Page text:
“(UDP) is a right-wing group that wants to defeat progressive candidates who stand up for working families and human rights,” Byer said. “Rep. Stevens has been asked at every debate and at public events why she is accepting this money, much of which comes from Republican billionaires, and she refuses to answer.”
Dishonesty and deceptions
Byer’s comment is representative of J Street’s perennial dishonesty and deceptions. For starters, Stevens voted to impeach Donald Trump on multiple occasions, so UDP’s support for the Congresswomen is hardly consistent with far-right causes. According to AIPAC, the organization supports 120 House Democrats, including half of the Congressional Black Caucus, half of the House Progressive Caucus, and the top Democratic leaders in the House.
Byer and J Street accusing AIPAC of secretly being funded by billionaires is particularly rich. In 2010, the Atlantic published this story noting how J Street tried to conceal that George Soros was among the organization’s seed funders, along with a foreign donor in Hong Kong. Soros is no friend of Israel’s; the billionaire’s criticisms include blaming Israel for Europe’s surge in antisemitism. Soros’ views on Israel are so toxic that President Obama felt compelled to distance himself from the famed money manager.
Given that J Street maintains that it is “the political home and voice for pro-Israel, pro-peace Americans,” it’s worth noting that it was the Trump administration that brokered peace agreements between Israel and three once hostile Arab-Muslim countries.
J Street’s anti-Israel activities
J Street was founded in 2007 with the goal of supporting the formation of an internationally recognized Palestinian state as part of a U.S. brokered peace settlement. Many, if not most, American Jews would support that goal.
But to achieve its goal, J Street has embraced efforts to undermine Israel’s security and promote antagonism towards the state, particularly among secular Jewish millennials. J Street has abetted the spread of already virulent anti-Israel sentiment on U.S. university campuses and challenged legislation outlawing corporate and consumer boycotts of Israel.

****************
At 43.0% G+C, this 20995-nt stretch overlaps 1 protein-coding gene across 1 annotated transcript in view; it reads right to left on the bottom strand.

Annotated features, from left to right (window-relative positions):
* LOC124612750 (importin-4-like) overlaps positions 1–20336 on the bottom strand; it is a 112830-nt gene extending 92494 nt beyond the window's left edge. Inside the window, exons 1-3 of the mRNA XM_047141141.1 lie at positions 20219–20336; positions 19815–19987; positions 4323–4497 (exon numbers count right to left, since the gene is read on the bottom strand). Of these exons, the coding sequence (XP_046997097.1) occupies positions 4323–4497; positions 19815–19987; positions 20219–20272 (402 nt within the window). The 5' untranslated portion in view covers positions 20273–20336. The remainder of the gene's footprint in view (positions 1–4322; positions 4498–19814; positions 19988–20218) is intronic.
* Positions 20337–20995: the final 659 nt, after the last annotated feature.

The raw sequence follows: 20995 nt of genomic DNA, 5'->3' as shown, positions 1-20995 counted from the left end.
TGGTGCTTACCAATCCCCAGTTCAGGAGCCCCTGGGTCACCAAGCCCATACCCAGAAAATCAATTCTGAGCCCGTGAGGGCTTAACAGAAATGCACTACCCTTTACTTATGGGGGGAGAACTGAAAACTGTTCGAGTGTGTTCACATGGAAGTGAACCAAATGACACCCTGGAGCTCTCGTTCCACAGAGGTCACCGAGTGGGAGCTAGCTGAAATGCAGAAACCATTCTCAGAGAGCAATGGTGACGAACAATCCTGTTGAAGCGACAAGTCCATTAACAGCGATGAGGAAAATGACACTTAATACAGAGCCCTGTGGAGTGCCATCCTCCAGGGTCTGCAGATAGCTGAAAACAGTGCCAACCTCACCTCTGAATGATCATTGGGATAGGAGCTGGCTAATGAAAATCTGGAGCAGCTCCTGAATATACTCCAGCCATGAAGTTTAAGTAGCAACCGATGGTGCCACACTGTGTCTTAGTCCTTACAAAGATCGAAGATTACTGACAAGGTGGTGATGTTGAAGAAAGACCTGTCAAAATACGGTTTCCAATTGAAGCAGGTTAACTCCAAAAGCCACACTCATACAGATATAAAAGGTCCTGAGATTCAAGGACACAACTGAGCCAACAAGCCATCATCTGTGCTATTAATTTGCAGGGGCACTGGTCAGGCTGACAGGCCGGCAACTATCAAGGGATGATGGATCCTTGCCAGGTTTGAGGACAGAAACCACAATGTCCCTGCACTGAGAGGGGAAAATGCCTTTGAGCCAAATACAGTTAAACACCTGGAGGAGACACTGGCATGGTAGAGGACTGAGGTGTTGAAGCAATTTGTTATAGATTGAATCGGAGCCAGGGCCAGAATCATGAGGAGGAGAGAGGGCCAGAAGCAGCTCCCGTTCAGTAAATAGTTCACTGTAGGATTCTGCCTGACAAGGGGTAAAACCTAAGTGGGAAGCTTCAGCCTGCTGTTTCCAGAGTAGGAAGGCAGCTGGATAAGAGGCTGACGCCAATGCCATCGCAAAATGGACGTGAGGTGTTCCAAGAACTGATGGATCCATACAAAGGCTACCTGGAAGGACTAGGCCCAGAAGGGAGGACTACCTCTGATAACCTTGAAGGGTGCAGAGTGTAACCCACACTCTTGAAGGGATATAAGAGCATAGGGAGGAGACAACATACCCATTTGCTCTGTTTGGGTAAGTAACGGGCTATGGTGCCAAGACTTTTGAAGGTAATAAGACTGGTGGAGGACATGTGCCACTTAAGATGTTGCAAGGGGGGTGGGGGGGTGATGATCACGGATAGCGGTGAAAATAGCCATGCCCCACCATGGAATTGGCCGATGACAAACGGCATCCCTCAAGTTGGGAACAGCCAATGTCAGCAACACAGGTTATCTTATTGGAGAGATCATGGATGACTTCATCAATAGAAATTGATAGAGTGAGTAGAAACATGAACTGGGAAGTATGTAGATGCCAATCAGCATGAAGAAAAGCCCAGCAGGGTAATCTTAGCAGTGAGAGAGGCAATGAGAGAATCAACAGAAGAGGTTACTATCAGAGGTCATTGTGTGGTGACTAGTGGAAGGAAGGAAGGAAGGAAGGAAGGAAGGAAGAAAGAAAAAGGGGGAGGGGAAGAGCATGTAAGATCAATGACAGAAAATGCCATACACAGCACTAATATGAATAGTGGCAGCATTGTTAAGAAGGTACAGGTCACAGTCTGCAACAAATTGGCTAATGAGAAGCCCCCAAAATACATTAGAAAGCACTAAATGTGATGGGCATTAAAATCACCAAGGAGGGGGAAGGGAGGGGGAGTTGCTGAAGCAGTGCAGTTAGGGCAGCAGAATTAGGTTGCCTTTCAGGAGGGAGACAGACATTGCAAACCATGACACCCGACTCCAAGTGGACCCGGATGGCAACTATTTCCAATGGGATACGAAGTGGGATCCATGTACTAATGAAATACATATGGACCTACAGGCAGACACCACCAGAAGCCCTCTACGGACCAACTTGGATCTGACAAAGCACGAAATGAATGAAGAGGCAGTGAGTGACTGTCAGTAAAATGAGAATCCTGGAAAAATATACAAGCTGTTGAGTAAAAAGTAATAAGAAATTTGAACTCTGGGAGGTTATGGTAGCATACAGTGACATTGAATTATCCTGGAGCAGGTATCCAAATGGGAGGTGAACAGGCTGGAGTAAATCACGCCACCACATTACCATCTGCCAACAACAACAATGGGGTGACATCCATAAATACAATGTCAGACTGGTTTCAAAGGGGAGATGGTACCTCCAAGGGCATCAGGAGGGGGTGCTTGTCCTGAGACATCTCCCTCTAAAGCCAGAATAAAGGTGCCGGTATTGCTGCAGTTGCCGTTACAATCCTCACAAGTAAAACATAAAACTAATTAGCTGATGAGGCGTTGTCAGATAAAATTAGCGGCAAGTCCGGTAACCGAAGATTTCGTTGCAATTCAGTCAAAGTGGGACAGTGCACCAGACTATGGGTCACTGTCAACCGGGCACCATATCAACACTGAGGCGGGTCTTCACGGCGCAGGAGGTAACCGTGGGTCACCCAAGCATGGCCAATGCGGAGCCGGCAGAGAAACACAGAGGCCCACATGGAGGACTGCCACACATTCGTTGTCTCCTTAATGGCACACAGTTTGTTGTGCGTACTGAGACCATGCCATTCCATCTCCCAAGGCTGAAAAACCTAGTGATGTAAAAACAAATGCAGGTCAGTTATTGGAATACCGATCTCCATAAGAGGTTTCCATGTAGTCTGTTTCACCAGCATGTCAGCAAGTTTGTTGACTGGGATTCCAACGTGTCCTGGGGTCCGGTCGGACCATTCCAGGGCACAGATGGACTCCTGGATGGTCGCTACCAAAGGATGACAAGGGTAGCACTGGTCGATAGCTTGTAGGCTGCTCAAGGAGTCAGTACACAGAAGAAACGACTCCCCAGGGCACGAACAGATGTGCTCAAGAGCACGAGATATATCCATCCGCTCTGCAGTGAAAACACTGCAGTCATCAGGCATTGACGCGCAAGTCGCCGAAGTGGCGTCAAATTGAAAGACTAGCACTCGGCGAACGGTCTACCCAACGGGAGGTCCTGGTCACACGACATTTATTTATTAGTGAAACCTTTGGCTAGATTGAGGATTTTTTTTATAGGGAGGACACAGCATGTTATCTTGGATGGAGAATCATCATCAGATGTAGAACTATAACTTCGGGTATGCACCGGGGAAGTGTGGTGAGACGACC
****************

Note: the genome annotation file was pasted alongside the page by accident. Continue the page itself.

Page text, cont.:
J Street proudly endorsed Rashida Tlaib when she first ran for office, but Tlaib deftly played the organization for a bunch of putzes, a Yiddish word for fools that loses its punch in translation. When Tlaib first ran for office in 2018, she professed to support a “two-state solution” to the Israeli-Palestinian crisis. After Tlaib won the primary assuring her election, she reneged, saying she only believed in a single state solution and that she supported cutting funding for Israel.
A single state solution would mean the dismantling of Israel’s government and the demise of the country. Even J Street doesn’t support that, which is why it withdrew its Tlaib endorsement.
Helping a rabid antisemite get elected to Congress in the hope of achieving Mideast peace is an example of why Isi Leibler, former chairman of the Governing Board of the World Jewish Congress, once likened J Street to the “Jewish communists who defended Stalin’s state-sponsored Soviet antisemitism in the guise of promoting bogus ‘peace’ campaigns.